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  Gemini Man Double The Big Willies
Year: 2019
Director: Ang Lee
Stars: Will Smith, Mary Elizabeth Winstead, Clive Owen, Benedict Wong, Douglas Hodge, Ralph Brown, Linda Edmond, Ilia Volok, E.J. Bonilla, Victor Hugo, David Shae, Theodora Miranne, Diego Adonye, Lilla Banak, Igor Szasz, Fernanda Dorogi, Alexandra Szucs
Genre: Action, Science Fiction, AdventureBuy from Amazon
Rating:  5 (from 1 vote)
Review: Henry Brogan (Will Smith) is out in the Belgian countryside to watch a high-speed train go by, but more than that, as he sets up his sniper's rifle, he is there to kill someone. He is the best assassin the Defense Intelligence Agency have, but has been having second thoughts lately, his record amount of seventy-two kills preying on his mind, and when this particular hit almost results in tragedy as he narrowly misses a little girl with his bullet, he draws the conclusion he really should be calling it a day. When he tells his superiors this, they express dismay, as he will surely be irreplaceable, but he has not banked on their reluctance to allow him to live out the rest of his life in relative peace...

Gemini Man was an effects-filled science fiction thriller, packed with action, that sounded like a surefire success yet when it hit the box office, interest was nowhere near as high as the studio or the filmmakers had anticipated. There were possibly a few reasons for this, but the technology was blamed overall, since director Ang Lee had shot this in the highest frame rate he could and in 3D, all the better to render it as realistic-looking as possible, almost as if you could reach out and touch Smith. Yet it also lacked the gloss that film offered, and had commentators and audiences alike complaining that it looked like the people in charge of the behind the scenes featurette made it.

This begged the question, for an obviously fantastical effort like this, what was the point in going for pin-sharp realism when it would take the viewer out of the experience, not immerse them within it? Even the finest high concept notion was going to suffer from this treatment, and Gemini Man was afflicted with a very hackneyed premise indeed. It was a maxim that every science fiction television series featured an evil double episode, therefore building a whole movie around that was not as fresh as it sounded, especially when we were dropped in at the deep end rather than spend half a season getting to know characters who would be in dire peril for the following couple of hours.

Smith may have been a box office draw, but not when he was so humourless as he was here, barely cracking a joke from the beginning to the end, whereupon he lightened up just as the credits were rolling. What would have been better as a romp, not necessarily a comedy mind you, was bogged down in conversations about the ethics of cloning, as if manufacturing another Brogan would automatically gift the copy with the same abilities as a sniper and fighter as he had. The question of nature versus nurture was barely answered when according to this, someone with the same genes as you was essentially going to have all your personality traits, which hardly mattered in this fiction when Junior was approached as if he were Brogan's son, rather than another version of himself out to get him.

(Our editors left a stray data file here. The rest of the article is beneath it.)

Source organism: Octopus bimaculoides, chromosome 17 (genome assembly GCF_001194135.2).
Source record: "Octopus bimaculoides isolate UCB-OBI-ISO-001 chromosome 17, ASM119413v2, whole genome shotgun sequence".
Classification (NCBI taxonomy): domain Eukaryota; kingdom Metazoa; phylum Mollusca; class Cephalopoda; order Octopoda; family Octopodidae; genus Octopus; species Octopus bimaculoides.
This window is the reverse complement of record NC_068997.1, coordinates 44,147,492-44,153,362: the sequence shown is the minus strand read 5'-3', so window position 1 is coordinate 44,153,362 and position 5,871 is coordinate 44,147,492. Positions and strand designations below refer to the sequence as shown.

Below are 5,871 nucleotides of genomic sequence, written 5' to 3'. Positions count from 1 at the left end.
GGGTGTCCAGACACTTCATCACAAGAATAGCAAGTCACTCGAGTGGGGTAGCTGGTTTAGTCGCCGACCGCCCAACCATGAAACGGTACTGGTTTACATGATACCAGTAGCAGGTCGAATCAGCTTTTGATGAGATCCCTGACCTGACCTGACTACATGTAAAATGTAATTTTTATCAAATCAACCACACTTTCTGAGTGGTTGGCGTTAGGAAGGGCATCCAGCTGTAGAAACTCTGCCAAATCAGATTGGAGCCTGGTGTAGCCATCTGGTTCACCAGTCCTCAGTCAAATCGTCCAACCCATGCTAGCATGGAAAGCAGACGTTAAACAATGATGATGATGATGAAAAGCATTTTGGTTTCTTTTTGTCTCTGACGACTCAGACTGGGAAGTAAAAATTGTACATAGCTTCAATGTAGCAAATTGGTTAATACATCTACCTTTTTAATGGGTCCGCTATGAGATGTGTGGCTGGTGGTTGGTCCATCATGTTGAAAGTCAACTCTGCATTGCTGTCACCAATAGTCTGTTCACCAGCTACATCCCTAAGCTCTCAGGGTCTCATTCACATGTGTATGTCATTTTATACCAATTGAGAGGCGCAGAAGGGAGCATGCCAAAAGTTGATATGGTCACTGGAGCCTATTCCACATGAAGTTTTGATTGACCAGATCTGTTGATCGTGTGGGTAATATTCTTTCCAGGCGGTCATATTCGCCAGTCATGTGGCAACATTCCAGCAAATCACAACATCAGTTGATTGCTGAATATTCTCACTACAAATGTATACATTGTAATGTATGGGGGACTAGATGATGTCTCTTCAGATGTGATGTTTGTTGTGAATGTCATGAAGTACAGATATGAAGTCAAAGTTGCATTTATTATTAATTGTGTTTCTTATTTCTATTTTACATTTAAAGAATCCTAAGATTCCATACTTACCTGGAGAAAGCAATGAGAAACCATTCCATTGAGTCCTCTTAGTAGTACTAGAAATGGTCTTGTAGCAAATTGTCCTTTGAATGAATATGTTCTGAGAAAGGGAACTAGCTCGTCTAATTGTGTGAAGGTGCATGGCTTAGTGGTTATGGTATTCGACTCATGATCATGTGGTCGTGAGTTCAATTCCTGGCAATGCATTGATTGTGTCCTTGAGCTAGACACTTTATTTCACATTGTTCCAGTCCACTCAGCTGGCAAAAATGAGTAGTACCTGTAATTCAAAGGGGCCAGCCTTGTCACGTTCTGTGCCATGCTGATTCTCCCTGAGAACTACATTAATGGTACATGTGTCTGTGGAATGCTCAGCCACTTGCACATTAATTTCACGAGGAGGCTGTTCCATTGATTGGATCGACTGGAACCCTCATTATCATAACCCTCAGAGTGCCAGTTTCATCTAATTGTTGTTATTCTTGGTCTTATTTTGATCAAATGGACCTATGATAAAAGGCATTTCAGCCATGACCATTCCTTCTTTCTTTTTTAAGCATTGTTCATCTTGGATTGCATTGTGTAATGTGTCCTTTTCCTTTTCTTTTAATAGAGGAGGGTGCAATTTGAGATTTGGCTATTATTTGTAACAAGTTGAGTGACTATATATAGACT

There was some business with Clive Owen as the evil boss being effectively Junior's foster father, so we were invited to see how much Junior would reject him and eventually accept his status as a son Brogan never knew he had, but it never seemed that much of a big deal when the plot was as artificial as the effects. Smith played his younger clone with the aid of not bad CGI, containing a novelty value that was merely in the service of distinctly average action sequences. That was odd to say, because every so often in those scenes would be a set-up which was obviously very expensive to produce for the graphics budget alone, yet the unexciting, past it feeling of everything else dragged even these innovations down. Mary Elizabeth Winstead showed up as the beyond generic "girl" role who was conservatively not allowed to get too romantic with Smith, and Benedict Wong was the comedy relief sidekick, but when you knew this started out as a property for Clint Eastwood to star, you would be less surprised at how old hat it was, no matter the dressing. Music by Lorne Balfe.
Reviewer: Graeme Clark


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Ang Lee  (1954 - )

Taiwanese director who can handle emotional drama as effectively as action. The Wedding Banquet and Eat Drink Man Woman secured him international attention, and Jane Austen adaptation Sense and Sensibility and 1970s-set The Ice Storm were also well received. Epic western Ride with the Devil was a disappointment, but Crouching Tiger, Hidden Dragon won four Oscars, including best foreign language film, and led him to direct flop blockbuster Hulk.

"Gay cowboy" yarn Brokeback Mountain proved there was a large market for gay films among straight audiences as well as homosexual, Lust, Caution pushed sexual barriers in the Chinese market, and he won his Oscar for the adaptation of the supposedly unfilmable Life of Pi. He began pushing at the boundaries of technology with Billy Lynn's Long Halftime Walk and sci-fi actioner Gemini Man, but they were not hits.

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